Materials such as sewage or organic wastes from milk plants, canneries, slaughter houses, paper mills, starch factories and fish processing plants, and runoff from agricultural lands greatly increase the productivity of waters and cause algae to grow in abundance, so that sometimes water surface gets entirely covered by algae. This is called 'algal bloom'. In general, the entire water body becomes a green nourishing soup. Eventually, the death of this algae promotes the growth of a very large 'decomposer' population.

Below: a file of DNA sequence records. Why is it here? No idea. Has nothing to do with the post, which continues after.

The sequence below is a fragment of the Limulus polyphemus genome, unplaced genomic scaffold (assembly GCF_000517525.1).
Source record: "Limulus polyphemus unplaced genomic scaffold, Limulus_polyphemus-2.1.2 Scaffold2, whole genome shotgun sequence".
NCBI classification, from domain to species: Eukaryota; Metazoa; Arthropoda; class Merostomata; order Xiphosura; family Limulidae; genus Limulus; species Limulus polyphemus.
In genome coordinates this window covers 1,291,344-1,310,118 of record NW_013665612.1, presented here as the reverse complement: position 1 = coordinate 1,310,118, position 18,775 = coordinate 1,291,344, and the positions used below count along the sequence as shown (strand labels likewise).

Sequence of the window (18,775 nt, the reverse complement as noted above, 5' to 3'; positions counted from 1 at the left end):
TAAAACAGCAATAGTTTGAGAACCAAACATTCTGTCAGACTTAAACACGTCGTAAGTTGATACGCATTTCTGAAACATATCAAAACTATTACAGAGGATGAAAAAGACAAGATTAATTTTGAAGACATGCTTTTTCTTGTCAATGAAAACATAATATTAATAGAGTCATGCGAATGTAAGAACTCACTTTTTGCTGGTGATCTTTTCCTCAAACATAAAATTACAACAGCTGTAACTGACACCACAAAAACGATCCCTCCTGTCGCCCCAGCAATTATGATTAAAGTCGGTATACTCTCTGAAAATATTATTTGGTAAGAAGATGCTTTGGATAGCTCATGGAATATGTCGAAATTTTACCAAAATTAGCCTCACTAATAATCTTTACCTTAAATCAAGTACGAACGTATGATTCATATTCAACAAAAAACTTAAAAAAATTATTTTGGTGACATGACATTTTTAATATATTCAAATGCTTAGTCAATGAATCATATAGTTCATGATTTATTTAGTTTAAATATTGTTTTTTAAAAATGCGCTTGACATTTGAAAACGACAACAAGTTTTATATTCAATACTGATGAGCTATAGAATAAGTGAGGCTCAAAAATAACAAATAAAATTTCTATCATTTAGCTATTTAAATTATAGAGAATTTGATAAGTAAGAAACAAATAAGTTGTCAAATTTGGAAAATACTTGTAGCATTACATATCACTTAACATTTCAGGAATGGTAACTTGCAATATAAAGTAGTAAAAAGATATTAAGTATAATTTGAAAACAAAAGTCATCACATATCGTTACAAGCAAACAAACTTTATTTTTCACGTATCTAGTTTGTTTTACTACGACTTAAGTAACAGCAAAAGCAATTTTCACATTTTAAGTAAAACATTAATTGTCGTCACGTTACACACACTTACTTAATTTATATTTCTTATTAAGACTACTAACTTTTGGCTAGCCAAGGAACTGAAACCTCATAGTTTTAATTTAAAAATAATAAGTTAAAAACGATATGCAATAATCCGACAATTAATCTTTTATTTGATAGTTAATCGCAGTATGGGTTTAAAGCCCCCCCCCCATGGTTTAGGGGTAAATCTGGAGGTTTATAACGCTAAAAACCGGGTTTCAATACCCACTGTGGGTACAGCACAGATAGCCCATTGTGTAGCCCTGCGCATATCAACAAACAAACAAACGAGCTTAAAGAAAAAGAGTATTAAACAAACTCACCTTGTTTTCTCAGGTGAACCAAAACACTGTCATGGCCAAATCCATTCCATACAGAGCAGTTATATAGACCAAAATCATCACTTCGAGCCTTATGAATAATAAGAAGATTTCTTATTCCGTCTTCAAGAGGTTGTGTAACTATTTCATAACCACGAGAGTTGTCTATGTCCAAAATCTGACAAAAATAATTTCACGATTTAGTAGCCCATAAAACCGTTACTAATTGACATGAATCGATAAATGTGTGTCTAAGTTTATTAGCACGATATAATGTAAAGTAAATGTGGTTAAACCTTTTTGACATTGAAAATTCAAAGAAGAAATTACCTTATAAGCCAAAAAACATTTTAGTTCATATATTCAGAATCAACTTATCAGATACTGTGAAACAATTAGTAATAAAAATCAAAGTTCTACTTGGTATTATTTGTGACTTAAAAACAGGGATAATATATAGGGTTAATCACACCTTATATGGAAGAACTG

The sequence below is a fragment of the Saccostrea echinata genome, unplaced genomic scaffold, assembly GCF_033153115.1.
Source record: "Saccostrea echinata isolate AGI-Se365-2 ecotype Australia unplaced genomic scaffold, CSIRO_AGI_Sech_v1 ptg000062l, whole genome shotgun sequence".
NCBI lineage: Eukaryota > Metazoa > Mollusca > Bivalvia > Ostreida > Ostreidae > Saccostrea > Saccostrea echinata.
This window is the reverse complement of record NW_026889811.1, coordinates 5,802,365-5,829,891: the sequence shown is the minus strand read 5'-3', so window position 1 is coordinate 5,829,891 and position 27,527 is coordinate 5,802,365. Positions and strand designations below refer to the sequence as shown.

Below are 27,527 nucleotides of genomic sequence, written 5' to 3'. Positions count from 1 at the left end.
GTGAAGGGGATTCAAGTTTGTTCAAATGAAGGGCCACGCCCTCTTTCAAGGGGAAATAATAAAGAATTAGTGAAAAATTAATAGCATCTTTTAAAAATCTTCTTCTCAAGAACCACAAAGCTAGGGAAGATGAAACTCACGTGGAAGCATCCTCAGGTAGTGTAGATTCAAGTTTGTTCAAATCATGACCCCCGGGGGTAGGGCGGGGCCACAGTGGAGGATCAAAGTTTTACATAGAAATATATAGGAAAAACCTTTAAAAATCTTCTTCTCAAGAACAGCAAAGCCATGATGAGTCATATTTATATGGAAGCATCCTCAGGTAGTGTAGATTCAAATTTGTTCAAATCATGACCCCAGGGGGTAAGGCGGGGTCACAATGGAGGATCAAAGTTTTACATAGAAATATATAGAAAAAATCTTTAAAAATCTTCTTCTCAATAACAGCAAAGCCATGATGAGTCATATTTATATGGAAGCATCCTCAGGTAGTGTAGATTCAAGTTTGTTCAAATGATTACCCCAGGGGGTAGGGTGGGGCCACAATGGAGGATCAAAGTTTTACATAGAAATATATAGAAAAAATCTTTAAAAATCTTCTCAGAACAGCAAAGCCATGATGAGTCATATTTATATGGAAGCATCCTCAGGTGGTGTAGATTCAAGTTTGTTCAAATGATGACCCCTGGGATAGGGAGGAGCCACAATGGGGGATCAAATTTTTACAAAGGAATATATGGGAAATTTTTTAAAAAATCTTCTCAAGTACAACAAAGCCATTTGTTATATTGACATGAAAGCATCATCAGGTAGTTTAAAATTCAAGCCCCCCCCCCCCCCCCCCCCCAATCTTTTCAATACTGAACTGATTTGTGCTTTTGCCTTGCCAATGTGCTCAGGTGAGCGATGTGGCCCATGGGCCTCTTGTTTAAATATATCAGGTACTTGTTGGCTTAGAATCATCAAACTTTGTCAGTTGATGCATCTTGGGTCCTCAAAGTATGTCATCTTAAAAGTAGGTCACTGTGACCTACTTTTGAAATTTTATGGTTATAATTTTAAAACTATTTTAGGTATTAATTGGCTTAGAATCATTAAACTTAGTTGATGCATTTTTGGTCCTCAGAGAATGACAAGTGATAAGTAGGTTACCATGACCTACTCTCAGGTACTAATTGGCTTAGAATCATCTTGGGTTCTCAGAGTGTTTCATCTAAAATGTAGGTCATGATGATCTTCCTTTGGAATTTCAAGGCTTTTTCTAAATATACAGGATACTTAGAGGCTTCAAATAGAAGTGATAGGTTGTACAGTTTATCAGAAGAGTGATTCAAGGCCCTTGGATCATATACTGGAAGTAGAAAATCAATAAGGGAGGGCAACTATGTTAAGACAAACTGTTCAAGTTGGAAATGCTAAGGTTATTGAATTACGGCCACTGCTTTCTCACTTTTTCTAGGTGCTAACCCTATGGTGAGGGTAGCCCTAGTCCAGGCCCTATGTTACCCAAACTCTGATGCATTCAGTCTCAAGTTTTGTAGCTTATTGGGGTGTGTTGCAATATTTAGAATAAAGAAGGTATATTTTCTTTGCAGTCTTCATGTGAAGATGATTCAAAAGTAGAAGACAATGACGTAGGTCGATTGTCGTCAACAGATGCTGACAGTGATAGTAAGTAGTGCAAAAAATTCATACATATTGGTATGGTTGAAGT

The decomposers break down the dead algae using a lot of oxygen present in the water. In addition, the living algae also consume oxygen from water at night for their respiration. The decomposers, and the algae cause decreased amounts of oxygen available to fishes, ultimately causing them to die. The problem of eutrophication or excessive nourishment leading to loss of life in water bodies mainly occurs in ponds and lakes and not in flowing water. Now the question arises what is the solution to this problem? One solution is to process the sewage thoroughly, to remove nutrients to prevent 'algal bloom'. Since such a treatment is expensive, further ways are being explored. One suggestion is to use this water to irrigate crops and/ or to grow algae and aquatic plants in a man made shallow pond which can be used for making biogas.